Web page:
LOS ANGELES — According to his widow, Rod Serling, who penned the seminal sci-fi/fantasy anthology series “The Twilight Zone” and the heartbreaking “Playhouse 90” drama “Requiem for a Heavyweight,” felt that writing was the only thing he could do.

“He couldn’t be a carpenter,” said Carol Serling. “He couldn’t be a plumber. He didn’t want to be a lawyer, so this is what was left.”

Luckily, Serling was a proli-fic craftsman. He was just 50 when he died in 1975 of complications from a coronary bypass, but his brilliant work remains an integral part of popular culture. “Twilight Zone” and “Night Gallery” reruns still thrill on networks such as Syfy and Me-TV.

The UCLA Film & Television Archive is honoring this Emmy and Peabody award-winning writer with a retrospective, “Rod Serling: Other Dimensions” at the Billy Wilder Theater. The festival, through Sept. 19, offers a look at the diversity and depth of Serling’s work and includes the 1964 political thriller “Seven Days in May,” the 1966 Frank Sinatra caper film “Assault on a Queen” and such TV fare as the 1970 Emmy-winning drama “A Storm in Summer” with Peter Ustinov and the never-aired 1972 pilot based on that drama, “We Two.” There’s also a 1971 episode of the anthology series “Night Gallery.” (On that series and “Twilight Zone,” Serling was the intense host.)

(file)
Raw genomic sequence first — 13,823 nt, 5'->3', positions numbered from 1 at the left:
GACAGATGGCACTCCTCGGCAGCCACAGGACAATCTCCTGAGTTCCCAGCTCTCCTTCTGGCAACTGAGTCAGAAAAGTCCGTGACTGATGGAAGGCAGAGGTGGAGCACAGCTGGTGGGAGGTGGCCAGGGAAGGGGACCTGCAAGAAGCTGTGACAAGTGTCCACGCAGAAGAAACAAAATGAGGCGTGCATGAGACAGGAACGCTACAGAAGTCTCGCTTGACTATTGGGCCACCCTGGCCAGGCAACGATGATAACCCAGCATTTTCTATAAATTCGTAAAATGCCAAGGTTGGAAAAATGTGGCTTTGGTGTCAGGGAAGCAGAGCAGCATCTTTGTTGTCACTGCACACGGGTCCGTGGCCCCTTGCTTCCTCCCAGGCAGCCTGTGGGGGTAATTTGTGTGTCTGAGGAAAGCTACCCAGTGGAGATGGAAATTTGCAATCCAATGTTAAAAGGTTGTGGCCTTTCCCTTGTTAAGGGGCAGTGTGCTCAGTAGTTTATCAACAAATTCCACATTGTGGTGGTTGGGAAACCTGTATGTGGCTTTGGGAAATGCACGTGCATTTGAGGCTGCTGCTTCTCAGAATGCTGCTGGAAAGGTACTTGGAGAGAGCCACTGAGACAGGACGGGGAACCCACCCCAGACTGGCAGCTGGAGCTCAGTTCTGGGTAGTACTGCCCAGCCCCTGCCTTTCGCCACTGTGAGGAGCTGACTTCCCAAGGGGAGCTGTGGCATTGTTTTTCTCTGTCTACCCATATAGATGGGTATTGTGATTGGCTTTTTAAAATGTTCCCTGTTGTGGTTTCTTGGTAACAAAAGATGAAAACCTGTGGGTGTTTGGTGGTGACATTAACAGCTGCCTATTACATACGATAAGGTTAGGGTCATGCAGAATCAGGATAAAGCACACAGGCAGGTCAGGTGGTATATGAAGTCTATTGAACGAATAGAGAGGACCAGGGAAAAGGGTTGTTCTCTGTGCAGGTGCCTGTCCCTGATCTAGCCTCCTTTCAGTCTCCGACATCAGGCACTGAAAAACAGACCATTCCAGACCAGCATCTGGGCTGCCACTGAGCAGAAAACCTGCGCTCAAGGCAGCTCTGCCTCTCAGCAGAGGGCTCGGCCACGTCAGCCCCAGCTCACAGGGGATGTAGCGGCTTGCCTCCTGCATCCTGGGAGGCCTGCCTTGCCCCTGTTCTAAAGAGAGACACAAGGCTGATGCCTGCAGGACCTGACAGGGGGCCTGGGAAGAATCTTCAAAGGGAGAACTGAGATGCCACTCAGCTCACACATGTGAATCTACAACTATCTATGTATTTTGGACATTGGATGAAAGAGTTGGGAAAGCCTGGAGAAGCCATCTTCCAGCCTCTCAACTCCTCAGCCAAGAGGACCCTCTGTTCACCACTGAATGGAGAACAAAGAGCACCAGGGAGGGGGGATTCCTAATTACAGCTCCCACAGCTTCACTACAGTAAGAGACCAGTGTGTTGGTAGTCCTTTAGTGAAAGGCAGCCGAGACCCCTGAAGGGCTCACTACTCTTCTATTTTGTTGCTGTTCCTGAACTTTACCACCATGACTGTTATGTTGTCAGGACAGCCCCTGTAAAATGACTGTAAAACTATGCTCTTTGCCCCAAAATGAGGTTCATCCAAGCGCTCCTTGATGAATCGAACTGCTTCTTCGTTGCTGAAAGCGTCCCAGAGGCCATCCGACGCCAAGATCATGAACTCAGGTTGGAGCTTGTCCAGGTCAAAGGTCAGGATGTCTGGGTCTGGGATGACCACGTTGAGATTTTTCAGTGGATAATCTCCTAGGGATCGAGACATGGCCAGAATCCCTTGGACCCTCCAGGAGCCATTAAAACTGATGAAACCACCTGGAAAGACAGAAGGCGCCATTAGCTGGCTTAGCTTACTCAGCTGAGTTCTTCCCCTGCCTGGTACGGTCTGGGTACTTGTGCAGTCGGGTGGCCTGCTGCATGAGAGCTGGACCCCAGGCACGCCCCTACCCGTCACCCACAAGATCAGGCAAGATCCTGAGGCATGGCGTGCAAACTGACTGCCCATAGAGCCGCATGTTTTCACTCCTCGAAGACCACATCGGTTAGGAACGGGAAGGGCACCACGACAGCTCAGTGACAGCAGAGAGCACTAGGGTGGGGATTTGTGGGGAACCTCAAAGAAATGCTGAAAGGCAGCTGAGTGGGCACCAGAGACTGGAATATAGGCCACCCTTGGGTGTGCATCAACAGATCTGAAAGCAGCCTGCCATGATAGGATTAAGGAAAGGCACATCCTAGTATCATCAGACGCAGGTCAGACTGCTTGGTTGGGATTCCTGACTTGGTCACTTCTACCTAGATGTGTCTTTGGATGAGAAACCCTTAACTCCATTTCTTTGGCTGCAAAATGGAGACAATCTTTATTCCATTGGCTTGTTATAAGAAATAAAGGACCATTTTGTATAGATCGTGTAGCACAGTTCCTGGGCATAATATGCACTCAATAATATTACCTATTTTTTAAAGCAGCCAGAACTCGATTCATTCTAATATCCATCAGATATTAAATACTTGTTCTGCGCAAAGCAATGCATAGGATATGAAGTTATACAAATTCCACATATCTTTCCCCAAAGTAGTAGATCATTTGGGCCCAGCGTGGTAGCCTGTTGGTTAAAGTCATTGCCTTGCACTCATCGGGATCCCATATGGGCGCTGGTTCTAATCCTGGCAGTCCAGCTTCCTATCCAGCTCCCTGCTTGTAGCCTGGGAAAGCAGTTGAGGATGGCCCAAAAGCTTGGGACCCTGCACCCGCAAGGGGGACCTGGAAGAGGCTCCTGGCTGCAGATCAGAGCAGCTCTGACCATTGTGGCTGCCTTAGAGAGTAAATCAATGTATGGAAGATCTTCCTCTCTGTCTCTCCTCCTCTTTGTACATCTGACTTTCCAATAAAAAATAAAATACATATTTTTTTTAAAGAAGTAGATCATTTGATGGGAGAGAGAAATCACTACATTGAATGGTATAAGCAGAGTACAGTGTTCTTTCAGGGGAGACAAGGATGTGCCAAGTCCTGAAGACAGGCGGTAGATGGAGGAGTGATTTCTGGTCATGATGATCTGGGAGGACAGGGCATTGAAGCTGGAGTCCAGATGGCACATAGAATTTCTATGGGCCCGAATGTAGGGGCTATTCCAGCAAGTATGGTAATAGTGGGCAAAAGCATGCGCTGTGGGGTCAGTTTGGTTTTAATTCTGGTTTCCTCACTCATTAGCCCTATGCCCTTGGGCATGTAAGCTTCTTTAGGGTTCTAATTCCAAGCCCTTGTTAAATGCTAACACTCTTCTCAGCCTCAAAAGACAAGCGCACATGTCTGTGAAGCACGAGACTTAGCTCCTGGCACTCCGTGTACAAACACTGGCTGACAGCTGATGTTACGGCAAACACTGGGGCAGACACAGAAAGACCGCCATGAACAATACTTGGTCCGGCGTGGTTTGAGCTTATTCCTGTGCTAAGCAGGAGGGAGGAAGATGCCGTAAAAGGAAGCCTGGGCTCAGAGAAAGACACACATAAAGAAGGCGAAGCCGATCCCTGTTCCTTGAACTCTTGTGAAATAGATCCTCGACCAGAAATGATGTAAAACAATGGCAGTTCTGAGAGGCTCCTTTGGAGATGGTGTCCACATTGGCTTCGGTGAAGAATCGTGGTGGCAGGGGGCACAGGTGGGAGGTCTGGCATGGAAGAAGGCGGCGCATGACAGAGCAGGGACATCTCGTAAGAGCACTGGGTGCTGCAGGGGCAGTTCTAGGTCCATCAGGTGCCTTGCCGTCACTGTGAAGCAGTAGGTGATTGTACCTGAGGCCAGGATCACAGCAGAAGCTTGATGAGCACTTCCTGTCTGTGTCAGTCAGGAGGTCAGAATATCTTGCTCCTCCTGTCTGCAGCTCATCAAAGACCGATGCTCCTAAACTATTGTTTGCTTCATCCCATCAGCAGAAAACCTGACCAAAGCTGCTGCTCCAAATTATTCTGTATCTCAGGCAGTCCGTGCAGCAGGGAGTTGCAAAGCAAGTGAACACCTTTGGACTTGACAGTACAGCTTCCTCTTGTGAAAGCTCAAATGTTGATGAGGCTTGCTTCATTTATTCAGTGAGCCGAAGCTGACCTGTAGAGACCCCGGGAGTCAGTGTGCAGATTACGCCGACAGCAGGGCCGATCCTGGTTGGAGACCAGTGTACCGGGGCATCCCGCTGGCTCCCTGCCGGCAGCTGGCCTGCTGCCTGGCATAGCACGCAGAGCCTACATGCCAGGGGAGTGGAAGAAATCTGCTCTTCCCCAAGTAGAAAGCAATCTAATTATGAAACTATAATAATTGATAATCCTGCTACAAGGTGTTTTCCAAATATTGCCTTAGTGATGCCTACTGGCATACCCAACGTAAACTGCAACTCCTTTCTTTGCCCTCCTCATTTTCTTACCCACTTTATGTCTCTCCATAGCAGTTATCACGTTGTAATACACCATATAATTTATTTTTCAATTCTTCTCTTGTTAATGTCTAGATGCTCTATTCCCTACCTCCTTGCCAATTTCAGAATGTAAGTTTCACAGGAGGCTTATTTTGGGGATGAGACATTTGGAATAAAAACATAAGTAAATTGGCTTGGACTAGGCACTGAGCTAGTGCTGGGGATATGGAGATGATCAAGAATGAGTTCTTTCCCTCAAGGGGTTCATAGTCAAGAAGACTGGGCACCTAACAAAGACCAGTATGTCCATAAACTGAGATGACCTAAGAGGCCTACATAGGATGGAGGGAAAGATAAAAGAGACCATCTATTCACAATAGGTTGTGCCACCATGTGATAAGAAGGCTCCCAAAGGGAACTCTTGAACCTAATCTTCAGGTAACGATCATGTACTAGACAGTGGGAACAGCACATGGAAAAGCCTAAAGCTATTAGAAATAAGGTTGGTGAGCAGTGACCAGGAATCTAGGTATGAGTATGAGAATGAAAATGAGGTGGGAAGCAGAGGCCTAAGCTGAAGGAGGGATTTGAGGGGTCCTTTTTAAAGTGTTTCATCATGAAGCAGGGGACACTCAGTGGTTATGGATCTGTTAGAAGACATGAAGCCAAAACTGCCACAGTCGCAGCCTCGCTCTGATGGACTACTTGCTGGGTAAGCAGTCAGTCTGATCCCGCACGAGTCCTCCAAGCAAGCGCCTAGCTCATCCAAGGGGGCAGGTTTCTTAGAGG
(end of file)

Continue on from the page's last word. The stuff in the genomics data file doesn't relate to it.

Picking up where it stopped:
“The constant in Serling’s work is his timeless humanism,” said Mark Quigley, head of research at the archive who co-curated the festival.

“Thematically, he would always champion the meek over the mighty,” said Quigley. “He wasn’t afraid to hold up a mir- ror to human frailties and really show the grave and ugly consequences of the wrong road taken, whether ... prejudice or nuclear proliferation.

“His work wasn’t necessarily subtle. He would take viewers by the lapels to make his points, but that is what makes his dramas so compelling. ... They are moralistic, but also have this edge and urgency.”

And his influence is still felt. Writer-director-producer J.J. Abrams of “Felicity,” “Alias,” “Lost” and the new “Star Trek” was “passionate beyond all sanity over the ‘Twilight Zone’ ” as a kid to the point he even did a black-and-white episode of “Felicity,” “Help for the Lovelorn,” that was a homage to the 1961 episode “Five Characters in Search of an Exit.” Abrams offered a tip of the hat to his favorite “Zone” episode, “Walking Distance” in his film, “Super 8.”

“The reason we are still talking about Rod Serling is that he knew how to write the kind of pieces that were anything but disposable,” said Abrams.

Despite his enormous success, Serling ran into problems with censors, networks and sponsors because he wanted to tackle tough subjects.

“He escaped into ‘The Twilight Zone’” said Carol Serling. “He was able to deal with issues that he wanted in the parameters of science fiction. He was not bothered really much by the sponsors. They didn’t understand what he was saying anyway.”

Visit www.cinema.ucla.edu.